After years of running away from his implementation, as Massachusetts governor, of a health care overhaul that helped inspire Obamacare, freshman Sen. Mitt Romney (R-UT) is now pitching in on helping the Trump administration come up with an Affordable Care Act replacement.
Romney’s spokesperson confirmed to The Hill that the failed 2012 presidential candidate is in “preliminary discussions” surrounding a potential replacement plan.
President Trump has in recent days promised to come up with something “far better” than Obamacare, a long sought-after white whale that eluded Republicans with their disastrous go at repealing the Affordable Care Act in 2017. Trump’s promises come after a move by his Justice Department last week to seek that courts invalidate all of Obamacare in a Texas case challenging it.
In 2006, Romney signed into law a Massachusetts health care regime that had many of the same features — a mandate, insurance marketplaces and subsidies for premiums — that Democrats under President Obama would go on to adopt with their passage of the Affordable Care Act.
“Romneycare,” as the Massachusetts version was derisively dubbed, was a toxic issue for the governor among conservatives as he ran against Obama for president. During the 2012 campaign, Romney argued that he opposed Obamacare in favor of letting states craft their own systems. But in 2015, Romney finally claimed ownership of helping create the state law that laid the foundations for the Affordable Care Act.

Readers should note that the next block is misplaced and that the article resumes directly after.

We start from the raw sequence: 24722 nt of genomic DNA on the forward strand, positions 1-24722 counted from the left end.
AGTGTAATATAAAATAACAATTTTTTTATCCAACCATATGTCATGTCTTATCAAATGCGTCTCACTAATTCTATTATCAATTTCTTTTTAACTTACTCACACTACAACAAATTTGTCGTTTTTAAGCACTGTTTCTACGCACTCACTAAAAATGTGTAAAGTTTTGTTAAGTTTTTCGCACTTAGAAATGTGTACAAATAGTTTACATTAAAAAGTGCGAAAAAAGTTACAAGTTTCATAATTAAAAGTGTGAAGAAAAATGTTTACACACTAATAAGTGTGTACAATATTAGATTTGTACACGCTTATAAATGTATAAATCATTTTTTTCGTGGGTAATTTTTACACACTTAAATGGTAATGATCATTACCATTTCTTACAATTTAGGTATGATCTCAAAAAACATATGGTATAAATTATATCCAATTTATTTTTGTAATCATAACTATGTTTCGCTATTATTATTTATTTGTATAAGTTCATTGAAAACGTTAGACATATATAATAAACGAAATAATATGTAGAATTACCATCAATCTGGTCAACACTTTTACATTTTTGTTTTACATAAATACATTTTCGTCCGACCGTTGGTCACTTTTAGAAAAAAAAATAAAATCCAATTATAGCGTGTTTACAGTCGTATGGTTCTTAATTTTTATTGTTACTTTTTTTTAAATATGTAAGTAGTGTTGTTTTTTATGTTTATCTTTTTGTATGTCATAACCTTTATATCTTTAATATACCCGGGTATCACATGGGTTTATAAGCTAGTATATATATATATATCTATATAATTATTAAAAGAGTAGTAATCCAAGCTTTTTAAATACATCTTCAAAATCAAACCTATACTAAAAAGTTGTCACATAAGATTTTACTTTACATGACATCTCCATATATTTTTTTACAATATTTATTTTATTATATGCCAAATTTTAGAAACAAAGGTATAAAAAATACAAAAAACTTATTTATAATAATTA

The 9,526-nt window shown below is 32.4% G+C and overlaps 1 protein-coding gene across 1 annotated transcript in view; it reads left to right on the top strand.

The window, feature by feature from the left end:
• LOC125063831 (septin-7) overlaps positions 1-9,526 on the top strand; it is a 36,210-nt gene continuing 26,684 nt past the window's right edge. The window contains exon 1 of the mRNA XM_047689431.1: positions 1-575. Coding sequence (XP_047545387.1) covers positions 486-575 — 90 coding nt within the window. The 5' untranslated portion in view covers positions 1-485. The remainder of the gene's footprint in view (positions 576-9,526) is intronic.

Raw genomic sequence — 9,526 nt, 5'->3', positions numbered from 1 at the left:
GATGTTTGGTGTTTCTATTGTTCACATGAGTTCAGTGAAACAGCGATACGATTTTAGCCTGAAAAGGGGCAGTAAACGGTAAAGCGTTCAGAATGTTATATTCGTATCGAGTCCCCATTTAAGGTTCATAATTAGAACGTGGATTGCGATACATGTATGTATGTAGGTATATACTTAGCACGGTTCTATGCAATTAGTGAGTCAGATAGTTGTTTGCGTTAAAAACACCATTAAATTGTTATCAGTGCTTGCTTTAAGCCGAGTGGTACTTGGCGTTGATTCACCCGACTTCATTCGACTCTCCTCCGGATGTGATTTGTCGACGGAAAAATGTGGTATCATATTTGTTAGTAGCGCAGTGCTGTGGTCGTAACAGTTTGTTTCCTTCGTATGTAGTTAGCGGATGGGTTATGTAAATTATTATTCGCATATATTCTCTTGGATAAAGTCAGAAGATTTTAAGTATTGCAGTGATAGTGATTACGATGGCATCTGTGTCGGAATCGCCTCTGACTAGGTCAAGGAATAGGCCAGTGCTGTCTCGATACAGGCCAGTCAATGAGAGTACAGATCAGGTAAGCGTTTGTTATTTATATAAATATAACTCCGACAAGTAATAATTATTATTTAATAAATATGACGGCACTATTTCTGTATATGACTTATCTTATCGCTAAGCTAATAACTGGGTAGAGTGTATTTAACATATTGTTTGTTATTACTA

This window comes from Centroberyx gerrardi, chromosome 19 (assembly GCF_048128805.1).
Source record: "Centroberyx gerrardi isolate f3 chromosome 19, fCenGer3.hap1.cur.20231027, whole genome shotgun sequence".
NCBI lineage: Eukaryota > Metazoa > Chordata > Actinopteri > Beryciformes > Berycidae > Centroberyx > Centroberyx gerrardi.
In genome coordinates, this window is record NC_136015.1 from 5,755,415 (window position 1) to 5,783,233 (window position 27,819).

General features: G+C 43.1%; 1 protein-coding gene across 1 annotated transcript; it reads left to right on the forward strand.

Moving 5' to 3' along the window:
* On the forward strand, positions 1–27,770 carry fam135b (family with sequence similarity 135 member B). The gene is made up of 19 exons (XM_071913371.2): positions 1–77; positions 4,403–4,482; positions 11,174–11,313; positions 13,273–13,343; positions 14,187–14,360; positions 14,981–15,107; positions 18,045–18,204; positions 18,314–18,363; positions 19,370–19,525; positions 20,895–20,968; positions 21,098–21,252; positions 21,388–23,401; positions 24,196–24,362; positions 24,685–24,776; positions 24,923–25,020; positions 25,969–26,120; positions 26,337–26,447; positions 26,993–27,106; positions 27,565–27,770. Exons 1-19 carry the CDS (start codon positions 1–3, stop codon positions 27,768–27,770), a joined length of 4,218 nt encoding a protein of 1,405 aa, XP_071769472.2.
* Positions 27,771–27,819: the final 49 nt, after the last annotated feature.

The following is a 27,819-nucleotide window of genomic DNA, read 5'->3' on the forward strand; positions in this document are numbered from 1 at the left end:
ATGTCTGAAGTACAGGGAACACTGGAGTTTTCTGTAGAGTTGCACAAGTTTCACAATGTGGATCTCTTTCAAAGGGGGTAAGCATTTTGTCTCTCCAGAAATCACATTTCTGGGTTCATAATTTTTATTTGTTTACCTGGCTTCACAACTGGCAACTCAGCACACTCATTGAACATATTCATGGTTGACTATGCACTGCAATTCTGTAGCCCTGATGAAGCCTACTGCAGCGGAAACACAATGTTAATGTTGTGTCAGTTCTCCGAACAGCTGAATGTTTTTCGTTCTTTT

“Without Tom pushing it, I don’t think we would have had Romneycare,” Romney said in an obituary for Thomas Stemberg, a Boston-based business exec who pushed for the health care overhaul.
“Without Romneycare, I don’t think we would have Obamacare. So, without Tom a lot of people wouldn’t have health insurance,” Romney said in 2015.
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